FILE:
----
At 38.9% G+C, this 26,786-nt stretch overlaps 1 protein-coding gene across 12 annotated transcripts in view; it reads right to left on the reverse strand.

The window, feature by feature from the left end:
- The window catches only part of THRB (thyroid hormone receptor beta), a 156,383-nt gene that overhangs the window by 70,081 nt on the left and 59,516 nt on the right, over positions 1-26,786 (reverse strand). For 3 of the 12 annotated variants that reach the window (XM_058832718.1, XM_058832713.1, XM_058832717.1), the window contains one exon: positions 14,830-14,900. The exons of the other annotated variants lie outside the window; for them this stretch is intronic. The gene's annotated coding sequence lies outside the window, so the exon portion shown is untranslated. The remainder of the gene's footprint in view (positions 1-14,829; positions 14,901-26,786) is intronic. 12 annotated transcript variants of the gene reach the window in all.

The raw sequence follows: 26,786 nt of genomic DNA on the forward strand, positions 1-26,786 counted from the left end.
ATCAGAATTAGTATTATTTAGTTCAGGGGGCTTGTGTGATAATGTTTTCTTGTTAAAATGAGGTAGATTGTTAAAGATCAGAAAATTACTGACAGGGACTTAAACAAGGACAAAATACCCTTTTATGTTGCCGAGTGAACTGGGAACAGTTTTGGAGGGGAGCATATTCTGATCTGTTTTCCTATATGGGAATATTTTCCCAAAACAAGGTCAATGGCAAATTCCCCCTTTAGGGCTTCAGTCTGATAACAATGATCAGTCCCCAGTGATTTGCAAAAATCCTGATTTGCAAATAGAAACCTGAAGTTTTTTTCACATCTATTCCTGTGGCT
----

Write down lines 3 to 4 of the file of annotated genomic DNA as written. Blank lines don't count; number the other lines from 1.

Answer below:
- The window catches only part of THRB (thyroid hormone receptor beta), a 156,383-nt gene that overhangs the window by 70,081 nt on the left and 59,516 nt on the right, over positions 1-26,786 (reverse strand). For 3 of the 12 annotated variants that reach the window (XM_058832718.1, XM_058832713.1, XM_058832717.1), the window contains one exon: positions 14,830-14,900. The exons of the other annotated variants lie outside the window; for them this stretch is intronic. The gene's annotated coding sequence lies outside the window, so the exon portion shown is untranslated. The remainder of the gene's footprint in view (positions 1-14,829; positions 14,901-26,786) is intronic. 12 annotated transcript variants of the gene reach the window in all.

The raw sequence follows: 26,786 nt of genomic DNA on the forward strand, positions 1-26,786 counted from the left end.